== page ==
To protect the fleet from this sort of asymmetric warfare, Freedom’s tech could include the Gun Mission Module MK 50 MOD, a Non-Line of Sight Launch System Mission Module, a MH-60R helicopter and vertical takeoff drones.

Led by prime contractor Lockheed Martin, the team includes naval architect Gibbs & Cox and ship builder Marinette Marine Corporation

Read more:

USAF flies B-2s to Korean Peninsula in show of strength

The United States military made the rare announcement Thursday that it had flown two of its most advanced bombers in an "extended deterrence mission" all the way from Missouri to the Korean Peninsula, where they dropped inert dummy bombs, in a move clearly aimed at warning North Korea against further provocations.
A statement released by United States Forces Korea said the sortie by the two B-2 Spirit stealth bombers "demonstrates the United States' ability to conduct long range, precision strikes quickly and at will."
A senior defense official told CBS Radio News correspondent Cami McCormick the B-2 flights were, "intended to demonstrate very clearly the resolve of the United States to deter against aggression on the Korean Peninsula, and our strong commitment to the U.S. alliance with South Korea."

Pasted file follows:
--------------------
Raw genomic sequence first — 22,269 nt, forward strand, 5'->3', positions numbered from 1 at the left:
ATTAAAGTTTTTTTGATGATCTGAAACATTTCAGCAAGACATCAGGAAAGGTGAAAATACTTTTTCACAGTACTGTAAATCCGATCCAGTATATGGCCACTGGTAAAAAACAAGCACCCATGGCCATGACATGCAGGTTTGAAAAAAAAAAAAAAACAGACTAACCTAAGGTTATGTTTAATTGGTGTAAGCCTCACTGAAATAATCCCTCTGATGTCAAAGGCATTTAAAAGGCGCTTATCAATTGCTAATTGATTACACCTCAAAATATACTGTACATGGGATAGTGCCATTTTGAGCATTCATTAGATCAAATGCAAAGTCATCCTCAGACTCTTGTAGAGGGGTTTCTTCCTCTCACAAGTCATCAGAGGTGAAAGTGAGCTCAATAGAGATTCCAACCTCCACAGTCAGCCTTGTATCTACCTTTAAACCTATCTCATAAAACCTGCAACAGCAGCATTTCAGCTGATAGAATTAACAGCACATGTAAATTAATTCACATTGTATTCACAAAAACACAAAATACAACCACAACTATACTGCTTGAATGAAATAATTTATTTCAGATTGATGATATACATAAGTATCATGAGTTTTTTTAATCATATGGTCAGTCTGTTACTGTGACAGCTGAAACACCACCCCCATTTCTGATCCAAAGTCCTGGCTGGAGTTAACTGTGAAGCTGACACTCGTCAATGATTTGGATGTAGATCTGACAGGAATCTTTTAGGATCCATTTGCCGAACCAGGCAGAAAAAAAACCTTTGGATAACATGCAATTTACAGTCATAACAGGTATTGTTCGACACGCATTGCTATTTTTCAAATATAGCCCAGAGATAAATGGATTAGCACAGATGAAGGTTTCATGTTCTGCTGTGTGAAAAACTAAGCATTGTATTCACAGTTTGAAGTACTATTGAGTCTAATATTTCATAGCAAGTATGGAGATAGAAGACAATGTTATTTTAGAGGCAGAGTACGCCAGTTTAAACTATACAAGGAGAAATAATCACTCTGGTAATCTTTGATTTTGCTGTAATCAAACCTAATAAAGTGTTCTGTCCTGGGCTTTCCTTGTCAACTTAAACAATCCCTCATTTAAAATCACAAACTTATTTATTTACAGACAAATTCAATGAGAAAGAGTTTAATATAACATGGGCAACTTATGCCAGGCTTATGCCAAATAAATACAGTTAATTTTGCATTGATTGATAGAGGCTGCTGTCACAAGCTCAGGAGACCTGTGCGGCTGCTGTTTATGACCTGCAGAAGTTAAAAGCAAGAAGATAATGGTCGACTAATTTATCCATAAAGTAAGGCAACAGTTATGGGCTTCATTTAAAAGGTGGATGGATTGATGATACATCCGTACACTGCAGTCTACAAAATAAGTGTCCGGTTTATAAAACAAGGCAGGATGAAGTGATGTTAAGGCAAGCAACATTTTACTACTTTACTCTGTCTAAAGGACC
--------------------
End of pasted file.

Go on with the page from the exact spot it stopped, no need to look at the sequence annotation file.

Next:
CBS News White House correspondent Major Garrett reports that the B-2 flights come amid rapidly increasing tension on the Korean Peninsula as new North Korean leader Kim Jong Un has ratcheted up the level of both his threatening rhetoric, and his hostile actions against South Korea, and the United States.
A Pentagon official told CBS News that, since March 8, the U.S. military has flown more traditional looking, non-stealth B-52 bombers over South Korea three times, but Thursday was the first run over the peninsula by B-2s.
Defense Sec. Chuck Hagel spoke Wednesday with the South Korean defense minister as part of an intensified effort by the Obama administration to coordinate reaction to the North's belligerence with South Korea and Japan.